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Manchester United have enjoyed a spectacular start to the season.
With six wins from seven, only a draw against Stoke City blots an otherwise perfect record. They have only conceded twice and will arrive on Merseyside this weekend with their heads high and confidence on their side against North West rivals Liverpool.
Injury concerns over Paul Pogba and Marouane Fellaini will mean there will be a new look to the United midfield, but with Ander Herrera and Michael Carrick able to slot into whichever formation José Mourinho decides on, the game may not be won and lost in the middle of the park.
Liverpool’s biggest strength this season has been down the flanks.
The signing of Mohamed Salah this summer has helped them move Sadio Mané to the left of their attack and instantly made them a more dangerous forward line in the process.
Sadly, due to an injury picked up on international duty, we won't get to see the Senegal international terrorise the United back-line on Saturday.
Liverpool were supposed to be title contenders this term, but since the 5-0 thrashing at Manchester City and Mané’s red card, the results have been sketchy. One win, 3-2 away at Leicester City, was sandwiched between two disappointing draws.
Philippe Coutinho has come back into the fold since his protracted transfer saga with Barcelona and against the Foxes he was key.
His cross found Salah unmarked at the back post for the opener and he also added a stunning free-kick for the Reds. The Brazilian offers a much different threat than Mané, but it will still be the biggest test Antonio Valencia will have faced this season.
Not getting any younger, the Ecuadorian is 32 years old, but remains one of the better and most consistent right-backs in the league.
Constantly, new, younger defenders are linked with moves to Old Trafford – Serge Aurier and Thomas Meunier were just two this summer, but Valencia continues to make the role his own.
Compared to United’s other full-back options, the former Wigan Athletic man is still competing at a high level, winning 1.9 tackles per 90, conceding just one foul and making 2.3 clearances and 2.2 blocks.
Yet, that doesn’t mean that small cracks aren't beginning to appear.
Against Stoke City, for the first goal, Valencia starts in the right position as you can see from the graphic below.
As the play moves to the opposite flank, Xherdan Shaqiri has moved deeper so is no longer Valencia’s problem. Eric Choupo-Moting begins his run on Eric Bailly’s blindside. The Ecuadorian sees the run, even pointing at the Cameroonian’s movement.
From the graphic, it’s not clear who Valencia is pointing for, as he is the closest man to the striker and should be tucking inside to prevent the danger.
There is no other attacker outside him, so Choupo-Moting is the nearest threat.
When the final ball comes in, Bailly hasn’t seen the striker’s run, so can’t react quickly enough and the right-back has made no attempt to recover, causing United to concede their first goal of the season.
It’s a chance that could have been prevented had Valencia tried to close down the run when he clearly saw it developing.
Liverpool thrive on getting the ball wide in those situations, looking to hit runners in the box.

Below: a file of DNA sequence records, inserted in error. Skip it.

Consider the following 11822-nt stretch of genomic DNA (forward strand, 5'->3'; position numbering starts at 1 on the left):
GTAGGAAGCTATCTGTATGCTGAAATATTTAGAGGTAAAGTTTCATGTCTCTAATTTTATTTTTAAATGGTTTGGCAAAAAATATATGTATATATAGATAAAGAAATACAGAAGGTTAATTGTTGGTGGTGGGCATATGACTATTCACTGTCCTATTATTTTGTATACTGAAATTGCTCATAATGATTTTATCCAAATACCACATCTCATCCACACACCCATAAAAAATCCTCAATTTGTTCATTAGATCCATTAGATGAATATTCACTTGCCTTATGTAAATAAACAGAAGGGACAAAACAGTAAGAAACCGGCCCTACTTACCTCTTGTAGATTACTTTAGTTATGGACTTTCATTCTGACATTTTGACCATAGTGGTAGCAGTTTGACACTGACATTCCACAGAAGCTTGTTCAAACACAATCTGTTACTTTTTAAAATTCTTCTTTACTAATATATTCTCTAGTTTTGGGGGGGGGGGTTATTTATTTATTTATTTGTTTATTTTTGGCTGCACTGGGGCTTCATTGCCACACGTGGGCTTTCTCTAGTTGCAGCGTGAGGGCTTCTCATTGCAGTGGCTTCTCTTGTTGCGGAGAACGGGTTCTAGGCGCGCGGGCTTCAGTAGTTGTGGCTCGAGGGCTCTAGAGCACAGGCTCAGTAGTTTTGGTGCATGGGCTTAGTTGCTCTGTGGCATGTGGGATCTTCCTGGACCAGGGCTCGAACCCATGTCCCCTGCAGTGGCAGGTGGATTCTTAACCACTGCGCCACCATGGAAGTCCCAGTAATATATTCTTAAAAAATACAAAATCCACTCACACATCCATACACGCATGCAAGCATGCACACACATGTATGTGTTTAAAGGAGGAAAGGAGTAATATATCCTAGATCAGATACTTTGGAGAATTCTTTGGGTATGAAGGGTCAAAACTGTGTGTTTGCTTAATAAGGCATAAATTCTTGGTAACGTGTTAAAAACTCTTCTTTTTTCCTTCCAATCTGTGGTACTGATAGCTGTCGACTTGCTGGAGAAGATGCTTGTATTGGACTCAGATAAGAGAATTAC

Salah is likely to take on Ashley Young down the United left this weekend and if the Egyptian can use his pace to get past the other 32-year-old, he will look to deliver crosses into the box and then Valencia will have to deal better with runs made by the Reds forward line than he did with Choupo-Moting's.
Despite being one of the better defenders in the league on a week-to-week basis, Saturday’s challenge will give the clearest indication of what level Valencia is still at, although without the test of Mané's lightning pace, we may not fully see him tested to the same extent.
Mané is direct, extremely quick and loves cutting inside onto his right-foot, it's a bit like Arjen Robben. You know it's coming, but that doesn't mean you can stop it.
Looking at Coutinho's touchmap from the Leicester City win via WhoScored, and most of his work will come in front of the right-back. It's when the 25-year-old drifts inside to receive the ball that Valencia will have to be wary, looking for the movement of his team-mates.
That's what let him down for the Stoke goal, and it will be a problem on Saturday.
These types of games are built on little battles, and far from being a weak link in United’s overall team, in terms of match-ups across the pitch, taking on Valencia is one area of the field Liverpool could use to their advantage and take a foothold of this crucial fixture.
Even against Crystal Palace, in a game United dominated, there were a few examples of the right-back diving into challenges, getting caught out of position, offering the Eagles opportunities down the flanks.
Against a better club, with players capable of punishing you, those mistakes don’t go unnoticed, unlike when you win 4-0.
This season, the Ecuadorian is winning 79 per cent of his tackles attempted, but with 0.6 interceptions, he falls behind Young and Daley Blind in this area. Both Matteo Darmian and the Dutchman better him in terms of clearances, but no one gets their body in the way of more passes, crosses and shots than the 32-year-old. That could be crucial against the Liverpool attack.
Mané versus Valencia would have been fascinating, but how United deal with the guile of Coutinho is just as interesting. Liverpool will still need to ask questions of the right-back, but Mourinho’s man is a player for the big occasion and usually lifts himself for these types of tests.
If the cracks are genuinely beginning to appear, this is where the home side may find their best hope of breaking United down, but write off Valencia and his experience at your peril.